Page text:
G7 landmark tax deal first step to address corporate greed

In a big move to tame big corporations and multi-national companies that dodge tax by shifting their businesses around the world, seven rich countries on Saturday announced a historic deal.

Finance ministers of US, the UK, France, Germany, Canada, Italy and Japan met in London and agreed on a minimum global corporate tax rate of 15 per cent, a move that is likely to hit tech giants like Google, Facebook and Amazon.

In simple terms, big corporates will now have to pay minimum 15 per cent tax in any of the G7 nations and European Union, wherever they are doing business by selling products and services. The tax will be imposed regardless of where they declare their profits.

This will prevent big corporations from dodging tax by setting up branches in countries with low corporate tax rate and pay tax at local rate even if they made profits from business elsewhere. This announcement is likely to help government collect billions of dollars in taxes and help them in post-pandemic recovery. 

Imposing a cost on shifting business

The deal, coming after eight years of negotiations, may also put pressure on other countries, including China, Russia and Brazil, during G20 summit next month. The new deal will help governments to get more taxes from tech giants and impose a cost on shifting business to low tax havens.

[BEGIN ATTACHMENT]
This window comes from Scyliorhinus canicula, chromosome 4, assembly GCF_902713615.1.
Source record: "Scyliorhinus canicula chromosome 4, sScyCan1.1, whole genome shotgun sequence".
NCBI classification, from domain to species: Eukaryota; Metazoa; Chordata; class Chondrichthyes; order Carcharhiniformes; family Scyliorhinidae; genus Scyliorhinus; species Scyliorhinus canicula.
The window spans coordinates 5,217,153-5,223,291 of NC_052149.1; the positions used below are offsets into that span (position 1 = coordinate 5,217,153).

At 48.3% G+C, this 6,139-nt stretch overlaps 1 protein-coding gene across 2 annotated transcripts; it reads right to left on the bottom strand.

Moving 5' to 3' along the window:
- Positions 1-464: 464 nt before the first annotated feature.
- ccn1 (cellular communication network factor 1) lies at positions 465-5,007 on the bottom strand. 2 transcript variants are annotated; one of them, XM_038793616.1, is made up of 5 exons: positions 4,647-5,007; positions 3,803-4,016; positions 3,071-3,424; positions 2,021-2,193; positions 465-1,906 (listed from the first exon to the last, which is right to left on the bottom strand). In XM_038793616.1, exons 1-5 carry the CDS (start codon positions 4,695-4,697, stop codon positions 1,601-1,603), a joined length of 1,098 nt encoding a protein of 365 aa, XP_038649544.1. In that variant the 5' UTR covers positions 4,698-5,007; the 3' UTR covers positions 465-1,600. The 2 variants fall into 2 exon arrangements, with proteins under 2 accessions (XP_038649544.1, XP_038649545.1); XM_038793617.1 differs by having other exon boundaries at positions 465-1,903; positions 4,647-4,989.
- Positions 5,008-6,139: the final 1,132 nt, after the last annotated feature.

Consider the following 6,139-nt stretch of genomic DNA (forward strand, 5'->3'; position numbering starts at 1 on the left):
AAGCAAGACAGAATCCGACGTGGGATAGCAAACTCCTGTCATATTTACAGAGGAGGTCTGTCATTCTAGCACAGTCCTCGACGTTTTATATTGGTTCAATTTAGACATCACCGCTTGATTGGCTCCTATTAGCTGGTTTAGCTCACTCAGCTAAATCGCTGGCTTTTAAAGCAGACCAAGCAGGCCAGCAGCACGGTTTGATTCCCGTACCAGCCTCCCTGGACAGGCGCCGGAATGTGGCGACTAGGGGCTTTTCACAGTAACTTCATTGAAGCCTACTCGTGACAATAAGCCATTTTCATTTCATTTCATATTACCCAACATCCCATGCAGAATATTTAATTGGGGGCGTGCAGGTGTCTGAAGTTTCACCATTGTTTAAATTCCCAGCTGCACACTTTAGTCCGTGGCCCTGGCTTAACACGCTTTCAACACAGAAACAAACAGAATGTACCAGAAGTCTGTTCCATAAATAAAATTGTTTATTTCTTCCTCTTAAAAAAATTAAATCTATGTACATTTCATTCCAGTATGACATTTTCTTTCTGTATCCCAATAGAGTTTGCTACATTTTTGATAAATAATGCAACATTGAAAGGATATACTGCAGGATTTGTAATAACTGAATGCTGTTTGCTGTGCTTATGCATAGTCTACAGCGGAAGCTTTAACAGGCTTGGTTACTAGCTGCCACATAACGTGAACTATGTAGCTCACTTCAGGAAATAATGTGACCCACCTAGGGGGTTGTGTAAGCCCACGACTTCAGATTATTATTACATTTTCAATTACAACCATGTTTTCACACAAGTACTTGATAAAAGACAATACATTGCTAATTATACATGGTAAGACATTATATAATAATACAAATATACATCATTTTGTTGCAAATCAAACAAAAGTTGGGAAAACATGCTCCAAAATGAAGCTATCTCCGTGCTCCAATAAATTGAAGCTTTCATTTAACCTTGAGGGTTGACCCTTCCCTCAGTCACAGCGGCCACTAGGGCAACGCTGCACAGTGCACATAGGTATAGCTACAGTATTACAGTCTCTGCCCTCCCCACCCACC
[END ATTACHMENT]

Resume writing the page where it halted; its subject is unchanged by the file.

In some ways, the G7 deal is the first organised attempt by developed countries to address corporate greed and lopsided distribution of wealth. Cash rich large corporations have huge financial resources and political muscle to shape government policies.

So far, they have managed to fatten their bank balances by exploiting holes in global tax systems. As the world begins to turn the tide on the pandemic, governments will require huge amount of money to rebuild economies and help populations impacted by economic misery, job losses and deaths.

The post-pandemic world cannot be the same as it was in the pre-COVID era. The pandemic has humbled rich nations and taught many lessons, a humbling episode that is telling us to change the way we have governed and lived so far.

Taking this deal further, the G7 countries must also address the greed of investment bankers who earn billions of dollars in bonuses and contribute to lopsided distribution of wealth.

The nations will take years if not decades to recover from the pandemic and rebuild economies ravaged by lockdowns and widespread deaths.

The developed nations have a big responsibility to lead by example, help poor countries and heal the world.

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